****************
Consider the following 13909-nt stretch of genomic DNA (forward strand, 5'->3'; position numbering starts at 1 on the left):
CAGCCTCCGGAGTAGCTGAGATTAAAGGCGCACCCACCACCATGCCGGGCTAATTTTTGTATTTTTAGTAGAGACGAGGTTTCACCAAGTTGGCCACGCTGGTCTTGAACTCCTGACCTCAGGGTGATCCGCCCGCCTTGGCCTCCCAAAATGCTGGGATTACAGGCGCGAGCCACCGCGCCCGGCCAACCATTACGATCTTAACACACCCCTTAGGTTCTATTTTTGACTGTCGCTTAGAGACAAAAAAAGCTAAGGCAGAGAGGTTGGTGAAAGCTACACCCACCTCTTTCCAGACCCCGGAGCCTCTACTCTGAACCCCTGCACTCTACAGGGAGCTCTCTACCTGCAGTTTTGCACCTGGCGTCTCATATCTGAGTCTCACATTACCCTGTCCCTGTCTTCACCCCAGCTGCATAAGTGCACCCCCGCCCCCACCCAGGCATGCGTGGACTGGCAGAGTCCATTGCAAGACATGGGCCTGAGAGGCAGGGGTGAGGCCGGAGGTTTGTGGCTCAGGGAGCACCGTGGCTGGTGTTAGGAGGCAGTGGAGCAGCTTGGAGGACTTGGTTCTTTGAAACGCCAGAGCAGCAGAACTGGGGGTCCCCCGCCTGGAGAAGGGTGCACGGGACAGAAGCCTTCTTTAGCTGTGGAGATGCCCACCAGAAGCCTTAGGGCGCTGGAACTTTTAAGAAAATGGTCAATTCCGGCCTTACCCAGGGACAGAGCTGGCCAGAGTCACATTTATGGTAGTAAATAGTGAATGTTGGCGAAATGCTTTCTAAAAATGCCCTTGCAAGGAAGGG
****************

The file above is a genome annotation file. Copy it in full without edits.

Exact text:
Consider the following 13909-nt stretch of genomic DNA (forward strand, 5'->3'; position numbering starts at 1 on the left):
CAGCCTCCGGAGTAGCTGAGATTAAAGGCGCACCCACCACCATGCCGGGCTAATTTTTGTATTTTTAGTAGAGACGAGGTTTCACCAAGTTGGCCACGCTGGTCTTGAACTCCTGACCTCAGGGTGATCCGCCCGCCTTGGCCTCCCAAAATGCTGGGATTACAGGCGCGAGCCACCGCGCCCGGCCAACCATTACGATCTTAACACACCCCTTAGGTTCTATTTTTGACTGTCGCTTAGAGACAAAAAAAGCTAAGGCAGAGAGGTTGGTGAAAGCTACACCCACCTCTTTCCAGACCCCGGAGCCTCTACTCTGAACCCCTGCACTCTACAGGGAGCTCTCTACCTGCAGTTTTGCACCTGGCGTCTCATATCTGAGTCTCACATTACCCTGTCCCTGTCTTCACCCCAGCTGCATAAGTGCACCCCCGCCCCCACCCAGGCATGCGTGGACTGGCAGAGTCCATTGCAAGACATGGGCCTGAGAGGCAGGGGTGAGGCCGGAGGTTTGTGGCTCAGGGAGCACCGTGGCTGGTGTTAGGAGGCAGTGGAGCAGCTTGGAGGACTTGGTTCTTTGAAACGCCAGAGCAGCAGAACTGGGGGTCCCCCGCCTGGAGAAGGGTGCACGGGACAGAAGCCTTCTTTAGCTGTGGAGATGCCCACCAGAAGCCTTAGGGCGCTGGAACTTTTAAGAAAATGGTCAATTCCGGCCTTACCCAGGGACAGAGCTGGCCAGAGTCACATTTATGGTAGTAAATAGTGAATGTTGGCGAAATGCTTTCTAAAAATGCCCTTGCAAGGAAGGG